Volume 9, Issue 2
  • ISSN 2352-1805
  • E-ISSN: 2352-1813
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This paper reports on an eye-tracking study investigating the processing and mnemonic retention of reverse subtitles (foreign-language subtitles presented alongside native-language audio) in learners of Italian as a Foreign language (IFL). 26 English native speakers with a CEFR B2+ Italian level watched an English clip with Italian subtitles in two translation conditions, formal similarity (literal transfer) and formal discrepancy (non-literal transfer). Immediately after watching, they answered recognition and recall questions. This study examines memory, attention allocation and the concept of noticing, which was investigated through triangulation of eye tracking, verbatim recognition and explicit reports. Data analysis methods include generalised mixed-effect modelling. Results revealed that reverse subtitles have acquisitional potential for advanced IFL learners, noticing can be probed experimentally, and formal (dis)similarity appears to have some psychological reality in the mind of the learner, being able to affect both recognition and recall. Evidence of novel word learning as well as deepening of existing knowledge emerged from the analyses, supporting the view that reversed subtitles could be more fruitfully exploited in FLL contexts. The paper presents details of the data analyses, discusses them in relation to Second Language Acquisition (SLA) and psycholinguistic concepts, and draws some recommendations based on the findings.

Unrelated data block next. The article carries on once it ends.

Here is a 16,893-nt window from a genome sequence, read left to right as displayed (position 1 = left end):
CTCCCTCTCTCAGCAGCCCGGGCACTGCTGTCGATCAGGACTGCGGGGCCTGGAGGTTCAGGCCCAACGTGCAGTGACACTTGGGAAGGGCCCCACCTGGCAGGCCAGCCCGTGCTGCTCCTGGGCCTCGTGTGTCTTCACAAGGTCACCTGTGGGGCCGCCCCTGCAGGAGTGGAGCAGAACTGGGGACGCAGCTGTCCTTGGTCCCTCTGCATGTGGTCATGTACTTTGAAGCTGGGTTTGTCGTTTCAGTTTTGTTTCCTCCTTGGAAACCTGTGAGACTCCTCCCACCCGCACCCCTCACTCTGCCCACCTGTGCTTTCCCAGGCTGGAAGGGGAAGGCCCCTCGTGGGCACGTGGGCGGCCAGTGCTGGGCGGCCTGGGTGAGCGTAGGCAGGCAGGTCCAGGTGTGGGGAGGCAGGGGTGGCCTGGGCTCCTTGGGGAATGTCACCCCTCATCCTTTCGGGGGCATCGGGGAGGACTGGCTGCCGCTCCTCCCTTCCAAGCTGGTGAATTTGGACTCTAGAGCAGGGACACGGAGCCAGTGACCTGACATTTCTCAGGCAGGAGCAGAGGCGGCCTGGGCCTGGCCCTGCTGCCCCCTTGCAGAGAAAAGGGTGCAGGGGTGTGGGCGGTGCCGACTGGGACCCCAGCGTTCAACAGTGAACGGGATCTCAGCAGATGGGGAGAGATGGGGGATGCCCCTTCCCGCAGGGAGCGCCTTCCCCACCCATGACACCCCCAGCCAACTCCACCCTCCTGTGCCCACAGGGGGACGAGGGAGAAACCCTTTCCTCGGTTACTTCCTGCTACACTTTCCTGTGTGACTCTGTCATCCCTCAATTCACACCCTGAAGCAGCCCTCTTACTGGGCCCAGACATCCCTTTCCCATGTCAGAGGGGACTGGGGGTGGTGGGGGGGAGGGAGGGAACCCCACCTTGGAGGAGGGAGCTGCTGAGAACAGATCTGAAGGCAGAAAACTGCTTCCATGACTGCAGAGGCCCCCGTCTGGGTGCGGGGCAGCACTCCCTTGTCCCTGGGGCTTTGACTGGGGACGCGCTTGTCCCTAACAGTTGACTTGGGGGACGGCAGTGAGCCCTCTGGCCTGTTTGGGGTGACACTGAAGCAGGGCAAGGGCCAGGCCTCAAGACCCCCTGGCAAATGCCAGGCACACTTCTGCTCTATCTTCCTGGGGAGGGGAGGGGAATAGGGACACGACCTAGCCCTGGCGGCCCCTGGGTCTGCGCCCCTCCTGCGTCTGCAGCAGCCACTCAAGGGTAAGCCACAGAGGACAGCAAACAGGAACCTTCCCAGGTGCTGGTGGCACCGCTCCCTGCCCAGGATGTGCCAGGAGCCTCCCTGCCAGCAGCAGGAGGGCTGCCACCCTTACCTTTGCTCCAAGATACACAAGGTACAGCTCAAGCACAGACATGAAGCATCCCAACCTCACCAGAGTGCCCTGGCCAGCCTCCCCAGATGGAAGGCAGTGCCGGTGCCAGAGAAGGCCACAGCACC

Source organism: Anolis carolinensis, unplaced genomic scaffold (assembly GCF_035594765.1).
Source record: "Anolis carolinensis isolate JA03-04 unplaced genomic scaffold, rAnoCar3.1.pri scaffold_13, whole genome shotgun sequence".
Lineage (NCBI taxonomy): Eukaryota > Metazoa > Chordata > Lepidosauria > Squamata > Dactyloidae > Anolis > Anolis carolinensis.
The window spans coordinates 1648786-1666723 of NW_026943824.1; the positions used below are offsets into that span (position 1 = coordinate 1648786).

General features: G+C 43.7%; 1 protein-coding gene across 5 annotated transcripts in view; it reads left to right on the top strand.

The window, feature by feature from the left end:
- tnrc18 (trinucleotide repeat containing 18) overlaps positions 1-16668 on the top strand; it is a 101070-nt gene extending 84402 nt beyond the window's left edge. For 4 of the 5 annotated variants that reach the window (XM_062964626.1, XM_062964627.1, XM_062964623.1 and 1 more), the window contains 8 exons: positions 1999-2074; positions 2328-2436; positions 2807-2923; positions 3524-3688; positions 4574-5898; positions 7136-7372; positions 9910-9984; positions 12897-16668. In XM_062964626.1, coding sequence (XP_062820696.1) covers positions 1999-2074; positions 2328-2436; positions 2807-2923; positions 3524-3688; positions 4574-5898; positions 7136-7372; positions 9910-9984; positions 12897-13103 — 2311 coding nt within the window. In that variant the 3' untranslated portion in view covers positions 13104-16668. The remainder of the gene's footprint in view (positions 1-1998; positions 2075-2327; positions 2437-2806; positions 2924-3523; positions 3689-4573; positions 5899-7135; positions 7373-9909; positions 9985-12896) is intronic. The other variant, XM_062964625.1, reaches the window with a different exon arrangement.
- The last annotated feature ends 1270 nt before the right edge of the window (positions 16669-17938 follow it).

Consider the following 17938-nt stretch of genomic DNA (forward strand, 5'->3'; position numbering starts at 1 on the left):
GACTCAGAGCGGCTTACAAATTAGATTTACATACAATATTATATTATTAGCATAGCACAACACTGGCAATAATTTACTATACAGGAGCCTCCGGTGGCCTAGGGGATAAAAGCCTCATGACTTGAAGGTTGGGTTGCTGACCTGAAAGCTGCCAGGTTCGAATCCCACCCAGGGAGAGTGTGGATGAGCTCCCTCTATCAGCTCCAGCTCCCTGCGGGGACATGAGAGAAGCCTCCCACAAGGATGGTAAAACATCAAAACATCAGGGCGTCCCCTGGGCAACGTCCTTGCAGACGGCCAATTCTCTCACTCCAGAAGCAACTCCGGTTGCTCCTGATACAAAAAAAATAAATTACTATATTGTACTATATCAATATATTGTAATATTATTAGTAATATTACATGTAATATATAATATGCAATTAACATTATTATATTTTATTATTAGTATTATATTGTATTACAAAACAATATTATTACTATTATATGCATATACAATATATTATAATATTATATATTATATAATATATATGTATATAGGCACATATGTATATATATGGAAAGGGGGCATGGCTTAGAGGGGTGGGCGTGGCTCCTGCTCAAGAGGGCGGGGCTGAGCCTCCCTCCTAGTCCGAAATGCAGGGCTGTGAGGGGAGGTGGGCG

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  • Article Type: Research Article
Keyword(s): audiovisual translation; eye tracking; memory; noticing; reverse subtitles
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